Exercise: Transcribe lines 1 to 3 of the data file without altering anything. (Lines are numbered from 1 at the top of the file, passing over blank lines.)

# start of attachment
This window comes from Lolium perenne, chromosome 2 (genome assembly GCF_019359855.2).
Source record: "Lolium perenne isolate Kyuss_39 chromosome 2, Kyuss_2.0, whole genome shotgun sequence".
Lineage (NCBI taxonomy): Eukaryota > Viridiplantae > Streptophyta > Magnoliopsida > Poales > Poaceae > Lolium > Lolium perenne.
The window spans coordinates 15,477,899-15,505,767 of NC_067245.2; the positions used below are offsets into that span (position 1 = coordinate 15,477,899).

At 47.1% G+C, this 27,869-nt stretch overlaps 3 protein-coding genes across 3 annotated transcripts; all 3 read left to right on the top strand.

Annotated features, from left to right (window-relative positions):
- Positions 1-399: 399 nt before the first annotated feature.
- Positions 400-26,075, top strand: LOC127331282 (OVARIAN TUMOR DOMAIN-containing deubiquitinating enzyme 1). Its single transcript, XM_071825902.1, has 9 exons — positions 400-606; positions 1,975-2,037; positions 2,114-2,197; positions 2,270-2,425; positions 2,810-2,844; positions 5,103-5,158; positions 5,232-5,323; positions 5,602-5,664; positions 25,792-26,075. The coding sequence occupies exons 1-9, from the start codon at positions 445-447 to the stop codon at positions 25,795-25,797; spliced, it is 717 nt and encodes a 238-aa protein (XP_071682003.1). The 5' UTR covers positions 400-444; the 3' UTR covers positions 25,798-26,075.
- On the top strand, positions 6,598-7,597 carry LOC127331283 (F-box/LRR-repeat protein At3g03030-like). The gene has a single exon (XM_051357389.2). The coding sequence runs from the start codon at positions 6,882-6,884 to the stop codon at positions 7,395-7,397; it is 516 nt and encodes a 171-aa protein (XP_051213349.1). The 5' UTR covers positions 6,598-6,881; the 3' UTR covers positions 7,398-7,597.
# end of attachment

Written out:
This window comes from Lolium perenne, chromosome 2 (genome assembly GCF_019359855.2).
Source record: "Lolium perenne isolate Kyuss_39 chromosome 2, Kyuss_2.0, whole genome shotgun sequence".
Lineage (NCBI taxonomy): Eukaryota > Viridiplantae > Streptophyta > Magnoliopsida > Poales > Poaceae > Lolium > Lolium perenne.